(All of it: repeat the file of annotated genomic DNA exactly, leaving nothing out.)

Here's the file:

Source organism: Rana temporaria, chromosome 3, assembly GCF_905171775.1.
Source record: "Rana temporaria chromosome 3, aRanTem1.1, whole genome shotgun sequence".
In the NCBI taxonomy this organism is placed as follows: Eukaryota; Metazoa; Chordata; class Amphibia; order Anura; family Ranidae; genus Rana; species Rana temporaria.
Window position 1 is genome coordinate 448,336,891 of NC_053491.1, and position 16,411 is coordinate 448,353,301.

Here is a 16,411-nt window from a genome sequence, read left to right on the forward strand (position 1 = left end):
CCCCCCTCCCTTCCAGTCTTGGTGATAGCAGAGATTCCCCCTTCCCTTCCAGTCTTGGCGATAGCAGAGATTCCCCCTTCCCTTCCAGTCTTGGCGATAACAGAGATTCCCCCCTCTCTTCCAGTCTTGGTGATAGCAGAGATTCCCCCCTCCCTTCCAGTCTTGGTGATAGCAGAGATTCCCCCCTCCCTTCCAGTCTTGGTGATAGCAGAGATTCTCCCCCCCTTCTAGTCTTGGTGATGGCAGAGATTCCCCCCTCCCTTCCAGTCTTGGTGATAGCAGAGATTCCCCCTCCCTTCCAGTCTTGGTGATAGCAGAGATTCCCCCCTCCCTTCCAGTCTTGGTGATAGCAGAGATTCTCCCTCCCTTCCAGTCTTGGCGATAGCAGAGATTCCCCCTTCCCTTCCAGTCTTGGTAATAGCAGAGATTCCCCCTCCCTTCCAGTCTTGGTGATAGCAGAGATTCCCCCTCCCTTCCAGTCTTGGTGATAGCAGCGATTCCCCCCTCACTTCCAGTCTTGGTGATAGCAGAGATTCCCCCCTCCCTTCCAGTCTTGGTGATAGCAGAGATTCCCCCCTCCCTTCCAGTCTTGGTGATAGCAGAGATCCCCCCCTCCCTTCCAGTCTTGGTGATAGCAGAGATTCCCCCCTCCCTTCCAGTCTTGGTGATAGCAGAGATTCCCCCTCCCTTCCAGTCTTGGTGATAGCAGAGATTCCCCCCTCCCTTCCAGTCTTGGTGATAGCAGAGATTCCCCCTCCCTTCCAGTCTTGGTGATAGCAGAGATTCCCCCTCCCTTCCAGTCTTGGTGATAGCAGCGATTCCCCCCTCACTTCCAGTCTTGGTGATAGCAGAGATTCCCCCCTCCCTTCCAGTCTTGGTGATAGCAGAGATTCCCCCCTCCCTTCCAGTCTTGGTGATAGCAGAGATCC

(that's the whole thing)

Source organism: Rana temporaria, chromosome 3, assembly GCF_905171775.1.
Source record: "Rana temporaria chromosome 3, aRanTem1.1, whole genome shotgun sequence".
In the NCBI taxonomy this organism is placed as follows: Eukaryota; Metazoa; Chordata; class Amphibia; order Anura; family Ranidae; genus Rana; species Rana temporaria.
Window position 1 is genome coordinate 448,336,891 of NC_053491.1, and position 16,411 is coordinate 448,353,301.

Here is a 16,411-nt window from a genome sequence, read left to right on the forward strand (position 1 = left end):
CCCCCCTCCCTTCCAGTCTTGGTGATAGCAGAGATTCCCCCTTCCCTTCCAGTCTTGGCGATAGCAGAGATTCCCCCTTCCCTTCCAGTCTTGGCGATAACAGAGATTCCCCCCTCTCTTCCAGTCTTGGTGATAGCAGAGATTCCCCCCTCCCTTCCAGTCTTGGTGATAGCAGAGATTCCCCCCTCCCTTCCAGTCTTGGTGATAGCAGAGATTCTCCCCCCCTTCTAGTCTTGGTGATGGCAGAGATTCCCCCCTCCCTTCCAGTCTTGGTGATAGCAGAGATTCCCCCTCCCTTCCAGTCTTGGTGATAGCAGAGATTCCCCCCTCCCTTCCAGTCTTGGTGATAGCAGAGATTCTCCCTCCCTTCCAGTCTTGGCGATAGCAGAGATTCCCCCTTCCCTTCCAGTCTTGGTAATAGCAGAGATTCCCCCTCCCTTCCAGTCTTGGTGATAGCAGAGATTCCCCCTCCCTTCCAGTCTTGGTGATAGCAGCGATTCCCCCCTCACTTCCAGTCTTGGTGATAGCAGAGATTCCCCCCTCCCTTCCAGTCTTGGTGATAGCAGAGATTCCCCCCTCCCTTCCAGTCTTGGTGATAGCAGAGATCCCCCCCTCCCTTCCAGTCTTGGTGATAGCAGAGATTCCCCCCTCCCTTCCAGTCTTGGTGATAGCAGAGATTCCCCCTCCCTTCCAGTCTTGGTGATAGCAGAGATTCCCCCCTCCCTTCCAGTCTTGGTGATAGCAGAGATTCCCCCTCCCTTCCAGTCTTGGTGATAGCAGAGATTCCCCCTCCCTTCCAGTCTTGGTGATAGCAGCGATTCCCCCCTCACTTCCAGTCTTGGTGATAGCAGAGATTCCCCCCTCCCTTCCAGTCTTGGTGATAGCAGAGATTCCCCCCTCCCTTCCAGTCTTGGTGATAGCAGAGATCC